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Man Quits Job by Printing Resignation Letter on a Cake

There are many clever ways to quit a job, some more professional than others. No career expert, for example, would ever suggest that you emulate the Jet Blue flight attendant who quit a few years back by triggering the emergency chute and sliding down it while clutching a beer. You also might want to think twice before making a viral video documenting a resignation dance routine – even if hiring managers think it's funny, they might not want to be subject of your next YouTube sensation. But there's one thing every office worker can agree on, it's that any excuse for cake is a good one. That's what Mark Herman was hoping, anyway, when he resigned from his news director job at KOLD-TV in Nashville by printing his resignation letter on a cake.

There are many clever ways to quit a job, some more professional than others. No career expert, for example, would ever suggest that you emulate the Jet Blue flight attendant who quit a few years back by triggering the emergency chute and sliding down it while clutching a beer. You also might want to think twice before making a viral video documenting a resignation dance routine – even if hiring managers think it’s funny, they might not want to be subject of your next YouTube sensation. But there’s one thing every office worker can agree on, it’s that any excuse for cake is a good one. That’s what Mark Herman was hoping, anyway, when he resigned from his news director job at KOLD-TV in Nashville by printing his resignation letter on a cake.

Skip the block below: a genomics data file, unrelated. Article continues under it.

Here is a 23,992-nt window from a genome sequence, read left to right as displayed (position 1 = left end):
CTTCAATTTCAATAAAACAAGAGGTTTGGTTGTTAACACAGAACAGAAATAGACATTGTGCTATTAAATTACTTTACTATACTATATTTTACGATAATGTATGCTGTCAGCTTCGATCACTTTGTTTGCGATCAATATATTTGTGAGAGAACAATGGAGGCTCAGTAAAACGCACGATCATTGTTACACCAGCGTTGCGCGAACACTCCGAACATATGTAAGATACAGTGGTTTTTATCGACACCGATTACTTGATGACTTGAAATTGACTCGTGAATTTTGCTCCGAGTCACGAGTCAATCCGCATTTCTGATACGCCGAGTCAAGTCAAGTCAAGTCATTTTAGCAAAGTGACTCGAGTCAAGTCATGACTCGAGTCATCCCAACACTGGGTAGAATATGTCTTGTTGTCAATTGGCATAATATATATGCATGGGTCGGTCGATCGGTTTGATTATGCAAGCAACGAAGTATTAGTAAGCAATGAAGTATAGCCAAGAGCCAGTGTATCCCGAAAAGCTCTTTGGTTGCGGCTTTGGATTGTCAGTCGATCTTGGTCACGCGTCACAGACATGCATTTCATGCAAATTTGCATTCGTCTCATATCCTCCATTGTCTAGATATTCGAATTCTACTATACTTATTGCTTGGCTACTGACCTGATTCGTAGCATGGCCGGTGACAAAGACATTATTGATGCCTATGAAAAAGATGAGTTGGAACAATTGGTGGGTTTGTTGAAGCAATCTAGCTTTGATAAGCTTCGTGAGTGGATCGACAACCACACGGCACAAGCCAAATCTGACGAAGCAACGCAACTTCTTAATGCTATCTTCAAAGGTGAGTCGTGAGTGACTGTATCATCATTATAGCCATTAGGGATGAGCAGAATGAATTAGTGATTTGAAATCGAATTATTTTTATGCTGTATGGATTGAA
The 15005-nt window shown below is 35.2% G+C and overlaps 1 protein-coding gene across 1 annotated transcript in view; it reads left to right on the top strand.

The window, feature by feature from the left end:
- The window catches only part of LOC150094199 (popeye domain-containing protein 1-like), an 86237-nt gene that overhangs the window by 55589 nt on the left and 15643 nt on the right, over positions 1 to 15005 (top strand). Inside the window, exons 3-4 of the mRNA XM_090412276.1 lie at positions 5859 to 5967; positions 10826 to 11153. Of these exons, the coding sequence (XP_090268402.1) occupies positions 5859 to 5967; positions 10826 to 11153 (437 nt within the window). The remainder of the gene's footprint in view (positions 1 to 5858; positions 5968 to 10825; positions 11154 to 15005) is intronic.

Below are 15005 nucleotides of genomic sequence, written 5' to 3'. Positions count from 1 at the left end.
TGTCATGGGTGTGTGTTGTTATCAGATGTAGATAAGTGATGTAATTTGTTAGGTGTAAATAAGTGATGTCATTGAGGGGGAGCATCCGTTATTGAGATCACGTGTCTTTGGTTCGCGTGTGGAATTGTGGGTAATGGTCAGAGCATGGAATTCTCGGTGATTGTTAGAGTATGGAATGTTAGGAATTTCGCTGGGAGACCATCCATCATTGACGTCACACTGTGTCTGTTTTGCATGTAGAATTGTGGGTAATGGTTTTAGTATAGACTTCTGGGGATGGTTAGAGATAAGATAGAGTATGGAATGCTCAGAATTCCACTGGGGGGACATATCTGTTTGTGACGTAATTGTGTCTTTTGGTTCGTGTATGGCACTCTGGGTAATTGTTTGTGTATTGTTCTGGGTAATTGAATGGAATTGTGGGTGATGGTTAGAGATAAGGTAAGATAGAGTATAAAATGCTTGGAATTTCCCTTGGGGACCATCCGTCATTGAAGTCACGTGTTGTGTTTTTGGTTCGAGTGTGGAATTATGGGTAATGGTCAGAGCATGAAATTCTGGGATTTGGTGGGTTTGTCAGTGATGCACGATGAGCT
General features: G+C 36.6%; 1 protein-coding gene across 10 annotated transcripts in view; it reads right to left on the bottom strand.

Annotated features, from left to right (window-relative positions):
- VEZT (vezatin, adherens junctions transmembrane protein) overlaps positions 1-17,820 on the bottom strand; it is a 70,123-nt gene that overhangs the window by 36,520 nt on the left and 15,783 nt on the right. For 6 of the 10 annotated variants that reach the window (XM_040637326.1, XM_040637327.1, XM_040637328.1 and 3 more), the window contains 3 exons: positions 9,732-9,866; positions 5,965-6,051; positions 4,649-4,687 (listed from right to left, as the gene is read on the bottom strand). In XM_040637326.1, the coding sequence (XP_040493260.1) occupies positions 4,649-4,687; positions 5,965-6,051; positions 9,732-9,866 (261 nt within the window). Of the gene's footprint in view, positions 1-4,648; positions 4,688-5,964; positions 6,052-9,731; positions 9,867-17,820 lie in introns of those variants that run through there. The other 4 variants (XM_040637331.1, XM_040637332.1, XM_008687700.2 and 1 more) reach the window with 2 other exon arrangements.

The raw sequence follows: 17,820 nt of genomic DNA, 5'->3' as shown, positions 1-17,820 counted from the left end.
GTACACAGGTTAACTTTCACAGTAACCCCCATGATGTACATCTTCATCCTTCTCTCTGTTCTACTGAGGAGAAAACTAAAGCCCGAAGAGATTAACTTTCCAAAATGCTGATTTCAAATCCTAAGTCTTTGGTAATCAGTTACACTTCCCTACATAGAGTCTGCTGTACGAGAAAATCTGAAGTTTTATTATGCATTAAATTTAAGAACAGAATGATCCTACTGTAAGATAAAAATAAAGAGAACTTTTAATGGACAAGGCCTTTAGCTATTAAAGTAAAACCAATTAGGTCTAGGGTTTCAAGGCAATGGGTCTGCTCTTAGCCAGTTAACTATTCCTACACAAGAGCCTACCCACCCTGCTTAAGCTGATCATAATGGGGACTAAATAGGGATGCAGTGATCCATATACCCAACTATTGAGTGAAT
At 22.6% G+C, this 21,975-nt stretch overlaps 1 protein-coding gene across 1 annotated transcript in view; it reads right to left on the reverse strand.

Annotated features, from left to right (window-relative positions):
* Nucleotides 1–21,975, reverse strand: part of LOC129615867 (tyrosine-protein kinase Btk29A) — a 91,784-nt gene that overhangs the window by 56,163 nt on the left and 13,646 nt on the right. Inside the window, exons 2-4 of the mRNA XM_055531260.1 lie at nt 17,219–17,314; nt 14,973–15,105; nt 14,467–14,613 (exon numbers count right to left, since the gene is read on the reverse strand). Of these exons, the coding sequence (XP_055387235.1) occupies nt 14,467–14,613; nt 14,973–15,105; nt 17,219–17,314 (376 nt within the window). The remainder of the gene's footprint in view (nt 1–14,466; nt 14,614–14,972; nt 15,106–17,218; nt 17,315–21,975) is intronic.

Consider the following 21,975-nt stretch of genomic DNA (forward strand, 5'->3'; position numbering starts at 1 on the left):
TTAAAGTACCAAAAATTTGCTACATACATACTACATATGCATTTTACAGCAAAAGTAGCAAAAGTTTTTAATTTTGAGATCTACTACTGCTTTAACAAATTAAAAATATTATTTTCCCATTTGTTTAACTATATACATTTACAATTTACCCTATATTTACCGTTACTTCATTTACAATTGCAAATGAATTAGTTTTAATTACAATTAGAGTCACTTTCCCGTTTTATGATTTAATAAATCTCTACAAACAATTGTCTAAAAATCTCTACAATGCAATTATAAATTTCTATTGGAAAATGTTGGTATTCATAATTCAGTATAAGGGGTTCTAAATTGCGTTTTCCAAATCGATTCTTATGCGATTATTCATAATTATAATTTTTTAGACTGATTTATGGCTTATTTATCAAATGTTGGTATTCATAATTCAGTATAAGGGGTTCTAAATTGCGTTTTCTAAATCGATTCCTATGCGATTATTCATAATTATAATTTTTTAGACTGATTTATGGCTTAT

resignation cake 

(Photo Credit: Mark Herman/Reddit)

“I know a lot of people like working with me and they’d be sad to see me go,” Herman told BuzzFeed News. “I figured cake would soften the blow.”

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The text on the cake followed the standard resignation letter format:

Dear Michelle,

Please accept this cake as formal (and delicious) notice of my resignation from the position of Newscast Director at KOLD News 13. My last day of employment will be Friday, May 22.

I will miss KOLD and all the incredible people I’ve been fortunate enough to work with over the last 4 years. I cannot thank you enough for all the opportunities and experience you have given me during my time here.

I appreciate your understanding and I wish you all the very best. If there’s anything I can do to help with the transition during my last few weeks here, please don’t hesitate to ask.

Sincerely,
Mark Herman

Whether you print your resignation letter on a cake or email it or stick it in an envelope, informing your boss that you’ll be leaving is the right thing to do.

“Regardless of how your resign, write a resignation letter,” advises Alison Doyle at About.com’s Job Searching site. “A resignation letter can help you maintain a positive relationship with your old employer, while paving the way for you to move on. You never know when you might need that old employer to give you a reference.”

Ideally, you should also give notice. Most companies request that workers give notice equivalent to their vacation time, but two weeks is probably the absolute minimum you should plan on giving. And whatever you do, don’t smack-talk the boss, the company, or your former co-workers when you say goodbye. You don’t need to provide them with baked goods, but for the sake of future career, you want to make sure that your former colleagues think well enough of you to write a reference, should you need one.

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Jen Hubley Luckwaldt
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